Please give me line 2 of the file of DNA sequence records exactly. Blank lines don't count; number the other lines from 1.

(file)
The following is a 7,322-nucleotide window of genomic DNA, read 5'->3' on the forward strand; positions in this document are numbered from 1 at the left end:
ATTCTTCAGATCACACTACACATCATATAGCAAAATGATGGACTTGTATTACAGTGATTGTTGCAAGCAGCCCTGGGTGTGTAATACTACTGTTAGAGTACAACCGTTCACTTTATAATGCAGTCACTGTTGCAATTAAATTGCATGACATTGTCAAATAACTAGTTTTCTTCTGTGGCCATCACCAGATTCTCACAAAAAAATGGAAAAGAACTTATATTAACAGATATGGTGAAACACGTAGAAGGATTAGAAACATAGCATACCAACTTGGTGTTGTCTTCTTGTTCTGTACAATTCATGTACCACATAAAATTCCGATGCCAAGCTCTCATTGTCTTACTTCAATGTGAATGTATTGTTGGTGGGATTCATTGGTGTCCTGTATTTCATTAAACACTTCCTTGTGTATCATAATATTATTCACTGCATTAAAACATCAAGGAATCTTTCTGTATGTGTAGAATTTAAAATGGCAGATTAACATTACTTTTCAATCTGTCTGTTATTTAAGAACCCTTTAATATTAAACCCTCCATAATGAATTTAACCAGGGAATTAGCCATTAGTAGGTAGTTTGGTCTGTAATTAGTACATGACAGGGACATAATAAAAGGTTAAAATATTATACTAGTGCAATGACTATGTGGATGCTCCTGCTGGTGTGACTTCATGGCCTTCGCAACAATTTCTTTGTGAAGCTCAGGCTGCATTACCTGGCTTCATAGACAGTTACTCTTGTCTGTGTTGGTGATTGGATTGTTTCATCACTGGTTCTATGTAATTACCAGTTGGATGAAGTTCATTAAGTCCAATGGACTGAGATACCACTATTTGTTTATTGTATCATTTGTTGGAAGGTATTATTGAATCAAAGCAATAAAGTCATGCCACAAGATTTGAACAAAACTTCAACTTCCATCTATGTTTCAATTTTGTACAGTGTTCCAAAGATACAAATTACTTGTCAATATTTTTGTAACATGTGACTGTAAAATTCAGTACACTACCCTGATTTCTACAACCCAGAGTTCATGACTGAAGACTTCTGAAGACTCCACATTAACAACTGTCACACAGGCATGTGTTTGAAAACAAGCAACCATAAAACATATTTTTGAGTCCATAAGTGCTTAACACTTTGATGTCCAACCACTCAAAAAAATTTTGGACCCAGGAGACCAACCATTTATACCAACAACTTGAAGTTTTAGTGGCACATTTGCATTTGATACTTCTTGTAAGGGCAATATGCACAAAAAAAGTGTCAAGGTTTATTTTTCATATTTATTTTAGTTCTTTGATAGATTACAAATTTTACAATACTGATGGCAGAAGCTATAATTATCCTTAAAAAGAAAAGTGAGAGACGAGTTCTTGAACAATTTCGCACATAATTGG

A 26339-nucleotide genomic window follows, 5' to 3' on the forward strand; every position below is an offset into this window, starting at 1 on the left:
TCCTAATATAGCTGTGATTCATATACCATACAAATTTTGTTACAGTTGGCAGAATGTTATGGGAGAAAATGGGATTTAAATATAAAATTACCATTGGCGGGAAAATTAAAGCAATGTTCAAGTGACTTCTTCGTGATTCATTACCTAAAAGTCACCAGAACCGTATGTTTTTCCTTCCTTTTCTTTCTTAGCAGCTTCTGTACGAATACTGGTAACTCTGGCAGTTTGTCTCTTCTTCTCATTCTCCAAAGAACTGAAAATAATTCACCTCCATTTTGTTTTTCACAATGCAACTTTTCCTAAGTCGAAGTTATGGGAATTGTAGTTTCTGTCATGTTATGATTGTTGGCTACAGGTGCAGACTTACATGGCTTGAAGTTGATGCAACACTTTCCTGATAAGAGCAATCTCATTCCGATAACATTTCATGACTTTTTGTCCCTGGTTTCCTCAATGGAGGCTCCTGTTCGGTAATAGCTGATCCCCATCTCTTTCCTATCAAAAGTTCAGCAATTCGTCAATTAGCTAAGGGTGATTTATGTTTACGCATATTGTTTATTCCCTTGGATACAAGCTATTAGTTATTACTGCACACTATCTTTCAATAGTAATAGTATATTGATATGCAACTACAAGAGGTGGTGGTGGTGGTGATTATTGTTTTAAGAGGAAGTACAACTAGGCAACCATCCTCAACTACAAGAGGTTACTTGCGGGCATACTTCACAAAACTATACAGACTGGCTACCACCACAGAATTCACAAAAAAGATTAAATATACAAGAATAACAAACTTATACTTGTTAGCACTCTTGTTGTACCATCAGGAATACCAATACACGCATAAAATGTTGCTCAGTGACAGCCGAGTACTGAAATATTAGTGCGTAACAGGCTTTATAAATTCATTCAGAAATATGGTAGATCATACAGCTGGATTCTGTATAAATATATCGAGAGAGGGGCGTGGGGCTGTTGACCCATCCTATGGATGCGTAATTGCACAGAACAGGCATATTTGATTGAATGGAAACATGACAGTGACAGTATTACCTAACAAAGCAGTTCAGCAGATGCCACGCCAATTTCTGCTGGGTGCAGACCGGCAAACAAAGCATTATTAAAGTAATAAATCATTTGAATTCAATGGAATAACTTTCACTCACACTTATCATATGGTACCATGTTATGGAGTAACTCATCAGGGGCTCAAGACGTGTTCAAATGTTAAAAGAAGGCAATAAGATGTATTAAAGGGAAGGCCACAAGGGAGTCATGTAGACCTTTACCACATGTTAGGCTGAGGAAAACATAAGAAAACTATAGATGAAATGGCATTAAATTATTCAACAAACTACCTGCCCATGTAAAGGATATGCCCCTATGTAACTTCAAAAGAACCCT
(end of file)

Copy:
ATTCTTCAGATCACACTACACATCATATAGCAAAATGATGGACTTGTATTACAGTGATTGTTGCAAGCAGCCCTGGGTGTGTAATACTACTGTTAGAGTACAACCGTTCACTTTATAATGCAGTCACTGTTGCAATTAAATTGCATGACATTGTCAAATAACTAGTTTTCTTCTGTGGCCATCACCAGATTCTCACAAAAAAATGGAAAAGAACTTATATTAACAGATATGGTGAAACACGTAGAAGGATTAGAAACATAGCATACCAACTTGGTGTTGTCTTCTTGTTCTGTACAATTCATGTACCACATAAAATTCCGATGCCAAGCTCTCATTGTCTTACTTCAATGTGAATGTATTGTTGGTGGGATTCATTGGTGTCCTGTATTTCATTAAACACTTCCTTGTGTATCATAATATTATTCACTGCATTAAAACATCAAGGAATCTTTCTGTATGTGTAGAATTTAAAATGGCAGATTAACATTACTTTTCAATCTGTCTGTTATTTAAGAACCCTTTAATATTAAACCCTCCATAATGAATTTAACCAGGGAATTAGCCATTAGTAGGTAGTTTGGTCTGTAATTAGTACATGACAGGGACATAATAAAAGGTTAAAATATTATACTAGTGCAATGACTATGTGGATGCTCCTGCTGGTGTGACTTCATGGCCTTCGCAACAATTTCTTTGTGAAGCTCAGGCTGCATTACCTGGCTTCATAGACAGTTACTCTTGTCTGTGTTGGTGATTGGATTGTTTCATCACTGGTTCTATGTAATTACCAGTTGGATGAAGTTCATTAAGTCCAATGGACTGAGATACCACTATTTGTTTATTGTATCATTTGTTGGAAGGTATTATTGAATCAAAGCAATAAAGTCATGCCACAAGATTTGAACAAAACTTCAACTTCCATCTATGTTTCAATTTTGTACAGTGTTCCAAAGATACAAATTACTTGTCAATATTTTTGTAACATGTGACTGTAAAATTCAGTACACTACCCTGATTTCTACAACCCAGAGTTCATGACTGAAGACTTCTGAAGACTCCACATTAACAACTGTCACACAGGCATGTGTTTGAAAACAAGCAACCATAAAACATATTTTTGAGTCCATAAGTGCTTAACACTTTGATGTCCAACCACTCAAAAAAATTTTGGACCCAGGAGACCAACCATTTATACCAACAACTTGAAGTTTTAGTGGCACATTTGCATTTGATACTTCTTGTAAGGGCAATATGCACAAAAAAAGTGTCAAGGTTTATTTTTCATATTTATTTTAGTTCTTTGATAGATTACAAATTTTACAATACTGATGGCAGAAGCTATAATTATCCTTAAAAAGAAAAGTGAGAGACGAGTTCTTGAACAATTTCGCACATAATTGG